Maybe it’s the week of your big event, and you’re cool as a cucumber… picking out matching outfits with your teammates, and plotting your course around the expo so you can hit every single booth. If you are, then this article is possibly not for you. But, if you’re like me, and a rather vast majority of race training counterparts I’ve recently polled, the expo is an actual emotional disaster. It’s very personal-space-threatening existence enough to make you lose the very last ounce of sanity you’ve been holding together while things get down to the wire before race morning.
The fact of the matter is I don’t think it’s the expo that’s the problem, but the metaphor for what it represents. Don’t get me wrong, the expo as a concept is a shit show. It’s a swarm of people, if you’re in New York City they’re pissed, and (probably) no matter where you are, it’s fluorescent lights, concrete floors, expensive gear, and no water in sight.
I’ve been in such dread for the New York City half expo that I actually drank an entire draft of Guinness before stopping down hoping the buzz wouldn’t wear off before I could pop in and out of that bad bear, carefully sidestepping even one hand-out vitamin that I’ll be tempted to take race morning but shouldn’t. The train down was packed, I was sweating through my chambray by the time I crawled out of middle Earth back to fresh air, and I was a face-flushed piss ball by the time I got inside. But why?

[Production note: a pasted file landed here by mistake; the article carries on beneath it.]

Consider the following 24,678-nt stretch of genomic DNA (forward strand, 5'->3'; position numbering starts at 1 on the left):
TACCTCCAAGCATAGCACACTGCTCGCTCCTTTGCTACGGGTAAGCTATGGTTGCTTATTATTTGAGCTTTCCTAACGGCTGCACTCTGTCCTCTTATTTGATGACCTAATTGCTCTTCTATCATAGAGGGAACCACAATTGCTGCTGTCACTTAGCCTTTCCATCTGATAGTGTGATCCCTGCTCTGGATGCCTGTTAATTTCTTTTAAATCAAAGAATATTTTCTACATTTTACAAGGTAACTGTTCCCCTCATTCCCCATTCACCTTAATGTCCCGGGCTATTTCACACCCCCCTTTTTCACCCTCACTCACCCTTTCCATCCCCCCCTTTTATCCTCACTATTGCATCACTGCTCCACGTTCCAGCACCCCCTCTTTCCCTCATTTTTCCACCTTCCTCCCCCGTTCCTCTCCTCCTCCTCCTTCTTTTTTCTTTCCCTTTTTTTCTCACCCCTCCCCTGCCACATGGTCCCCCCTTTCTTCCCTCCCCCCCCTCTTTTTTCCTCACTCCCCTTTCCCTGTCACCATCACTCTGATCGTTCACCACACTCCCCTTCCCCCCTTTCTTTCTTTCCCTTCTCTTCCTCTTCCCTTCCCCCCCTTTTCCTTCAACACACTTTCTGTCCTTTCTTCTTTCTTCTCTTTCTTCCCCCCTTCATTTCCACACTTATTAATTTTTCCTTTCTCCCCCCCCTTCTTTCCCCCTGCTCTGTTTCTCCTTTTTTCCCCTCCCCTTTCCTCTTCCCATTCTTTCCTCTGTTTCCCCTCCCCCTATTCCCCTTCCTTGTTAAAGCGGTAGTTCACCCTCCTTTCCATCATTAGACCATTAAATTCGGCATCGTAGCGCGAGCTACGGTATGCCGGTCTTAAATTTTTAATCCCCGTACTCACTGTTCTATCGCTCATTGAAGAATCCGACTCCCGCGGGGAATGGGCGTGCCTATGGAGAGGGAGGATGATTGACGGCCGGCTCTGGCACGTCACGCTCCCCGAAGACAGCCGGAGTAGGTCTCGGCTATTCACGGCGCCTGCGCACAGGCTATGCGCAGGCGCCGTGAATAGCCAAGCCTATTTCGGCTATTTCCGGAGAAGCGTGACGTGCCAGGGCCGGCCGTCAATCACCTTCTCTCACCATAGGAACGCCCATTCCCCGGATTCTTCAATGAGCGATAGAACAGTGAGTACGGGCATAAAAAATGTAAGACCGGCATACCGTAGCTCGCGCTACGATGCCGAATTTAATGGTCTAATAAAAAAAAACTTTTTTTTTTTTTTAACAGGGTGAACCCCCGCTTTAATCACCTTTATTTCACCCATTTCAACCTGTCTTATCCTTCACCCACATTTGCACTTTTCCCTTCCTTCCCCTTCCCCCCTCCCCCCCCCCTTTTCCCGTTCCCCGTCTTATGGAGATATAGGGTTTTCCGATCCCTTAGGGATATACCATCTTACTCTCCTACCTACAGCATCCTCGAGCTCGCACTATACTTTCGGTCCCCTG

A large race expo is a well-oiled machine. They’re organized, fast, efficient, and - if you are in the market to pick up new gear - it’s like a damn farmer’s market for running. Everything is fresh, easy, and all in one place. So, on my way home, I was left to ponder…”why are you in such a panty bunch mood about something that should really be pretty great?”
Safe to say I’m already stepping outside of this year’s goal to run for fun, and allowing the expo to be a metaphor for time targets, start-gun countdown, and the imminent reality of lead legs on mile 9.
I started off great. I was all smiles while the weather was cheery straight through New Year’s day. Training was easy, I was happy, and work was relatively slow for the first time in months. I was vibing so much better than the summer and chalked it up to my new super attitude to push my limits and then revel in the latter results. Then, shit, four months flew by like they always do and I’m sitting within 100 hours of race day wondering if I’m ready for this.
Enter the expo.
The expo is the living, breathing, too-brightly-lit demonstration that I’ll never feel truly ready to crush a course, and at this point in the training schedule it’s time to let go of anxiety and just be. The training is behind me now. I’ve done 16 weeks of morning runs, weekend long runs, yoga and strength training. I’ve even dug out the Tiger Tail on more than a mere occasion to give some self induced pain to fend off injury and stay on the road longer.
The training was filled with ups, downs, smiles, and tears (From the cold. Runners don’t cry). And now it’s here. The expo is over. The training is over. It’s taper then fly. So for all the crap talking I’ve been doing about expos it’s really not their fault at all. It’s normal race jitters, and those have only fueled great things before.